’90s Country: Top 10 Alan Jackson Songs

by Matthew Wilson

Alan Jackson was one of the biggest artists around in the 1990s. When he released his debut album in 1990, Jackson took the country music genre by storm. Over the next decade, he released some of his most iconic songs. It doesn’t get more 90s country music than Alan Jackson.

Outsider put together some of Jackson’s most iconic songs. Here’s his Top 10 classics.

10. ‘I’ll Try’ by Alan Jackson

Alan Jackson is at his most poignant in this heartbreaking if honest look at love. Songs often promise grandiose visions of pulling down the moon or some other larger than life act. But Jackson’s promise is a lot more down to earth and realistic. He promises to try to love his wife to the best of his ability. That’s all anyone can really do in the grand scheme of things.

Lyrics included, “We’ve both felt love/ We’ve both felt pain/ I’ll take the sunshine over the rain/ And I’ll try to love only you.

Jackson included the song on his 1996’s album “The Greatest Hits Collection,” and upon release, the singer had another hit on his hands. Audiences connected with the song’s sentimental and honest outlook.

9. ‘I’d Love You All Over Again

If “I Try” is realistic, then “I’d Love You All Over Again” is sentimental and optimistic. For all those wanting to stay in their spouses’ good graces, don’t worry. Because Jackson has you covered with this 1991 hit. Featured on his debut album “Here in the Real World,” the tune explores a husband reflecting on his marriage on their 10th anniversary.

With lyrics like, “The preacher man said till death do us part/ That seemed like forever to a young man’s heart/ Now the days seem much shorter/ The longer we love,” the tune became Jackson’s first No.1 hit. In 1998, Jackson renewed his vows to his own wife, proving some lyrics inspire reality.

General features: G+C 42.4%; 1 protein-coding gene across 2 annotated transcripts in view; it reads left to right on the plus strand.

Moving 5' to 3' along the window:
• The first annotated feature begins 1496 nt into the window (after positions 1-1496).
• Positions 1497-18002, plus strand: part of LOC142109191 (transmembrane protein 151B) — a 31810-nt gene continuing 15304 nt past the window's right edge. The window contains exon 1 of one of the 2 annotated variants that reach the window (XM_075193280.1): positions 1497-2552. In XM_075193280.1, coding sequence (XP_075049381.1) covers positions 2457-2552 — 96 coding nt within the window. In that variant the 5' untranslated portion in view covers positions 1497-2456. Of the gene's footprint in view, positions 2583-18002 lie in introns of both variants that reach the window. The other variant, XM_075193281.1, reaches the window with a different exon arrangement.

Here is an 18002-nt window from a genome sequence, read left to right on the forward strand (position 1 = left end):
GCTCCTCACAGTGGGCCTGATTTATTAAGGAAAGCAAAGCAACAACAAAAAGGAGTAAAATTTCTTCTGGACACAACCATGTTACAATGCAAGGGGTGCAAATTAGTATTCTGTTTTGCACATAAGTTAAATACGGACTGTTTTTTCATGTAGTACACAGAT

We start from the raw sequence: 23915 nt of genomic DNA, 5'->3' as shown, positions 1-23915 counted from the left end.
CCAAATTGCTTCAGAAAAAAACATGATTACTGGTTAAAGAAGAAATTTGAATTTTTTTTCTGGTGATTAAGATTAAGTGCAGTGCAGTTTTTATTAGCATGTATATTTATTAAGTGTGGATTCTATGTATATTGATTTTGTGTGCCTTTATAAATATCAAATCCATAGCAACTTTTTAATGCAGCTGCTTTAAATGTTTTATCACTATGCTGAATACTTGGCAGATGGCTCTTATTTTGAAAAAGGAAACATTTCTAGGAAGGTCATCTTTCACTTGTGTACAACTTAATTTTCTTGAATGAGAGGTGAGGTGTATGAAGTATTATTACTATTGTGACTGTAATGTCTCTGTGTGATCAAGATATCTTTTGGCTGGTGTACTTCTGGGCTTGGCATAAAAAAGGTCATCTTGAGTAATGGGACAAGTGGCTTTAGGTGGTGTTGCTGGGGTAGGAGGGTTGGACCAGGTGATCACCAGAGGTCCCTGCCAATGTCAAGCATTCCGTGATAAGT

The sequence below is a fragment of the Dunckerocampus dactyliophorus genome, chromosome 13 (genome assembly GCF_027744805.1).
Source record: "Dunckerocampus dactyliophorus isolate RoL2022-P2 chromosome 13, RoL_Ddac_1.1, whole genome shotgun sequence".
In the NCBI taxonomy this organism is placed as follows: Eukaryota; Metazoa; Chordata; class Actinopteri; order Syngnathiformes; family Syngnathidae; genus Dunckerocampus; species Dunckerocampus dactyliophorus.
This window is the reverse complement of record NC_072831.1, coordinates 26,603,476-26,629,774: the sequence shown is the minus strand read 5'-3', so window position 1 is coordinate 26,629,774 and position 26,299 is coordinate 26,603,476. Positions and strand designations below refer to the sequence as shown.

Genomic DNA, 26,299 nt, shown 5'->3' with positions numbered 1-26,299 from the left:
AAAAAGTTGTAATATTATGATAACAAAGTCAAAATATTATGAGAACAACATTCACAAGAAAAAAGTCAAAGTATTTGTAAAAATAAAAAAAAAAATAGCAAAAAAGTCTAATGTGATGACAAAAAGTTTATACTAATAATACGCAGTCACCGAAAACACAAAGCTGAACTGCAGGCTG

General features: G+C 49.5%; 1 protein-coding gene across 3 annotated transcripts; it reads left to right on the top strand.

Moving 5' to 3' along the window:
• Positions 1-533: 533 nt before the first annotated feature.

8. ‘Little Bitty’ by Alan Jackson

Jackson reminds listeners that the best things in life often start in the smallest places with this hit song. The tune proved to be more than a little bitty hit when it topped the charts in 1996. The song featured on his “Everything I Love” album, and it’s uptempo energy shows Jackson is more than just love ballads. Though, there is a little bit of that thrown in there as well with a relationship starting from a first glance.

Jackson sings, “Well, it’s alright to be little bitty/ A little hometown or a big old city/ Might as well share, might as well smile/ Life goes on for a little bitty while.”

7. ‘Chattahoochee’

Ah to be young again. Jackson’s singing about small-town living and youthful reckless abandonment in this revving country song. The song’s title is inspired by the river that separates Alabama from Georgia. But you’ll have a tough time separating these lyrics from your mind after a listen. The singer sings about being young and having fun in this 1993 single to “A Lot About Livin’ (and a Little ’bout Love).”

Way down yonder on the Chattahoochee/ It gets hotter than a hoochie coochie/ We laid rubber on the Georgia asphalt/ We got a little crazy but we never got caught,” Jackson sings.

6. ‘Murder on Music Row

George Strait and Alan Jackson? Now that’s an iconic duo. The two country artists joined forces for a noble cause, to figure out who killed country music. Now, video may have killed the radio star. But according to Jackson and Strait, no one bat an eye when country music died.

Both Strait and Jackson are country music traditionalist. Their song decried the amount of pop country overloading the airwaves. Upon release, the song broke into the Top 40.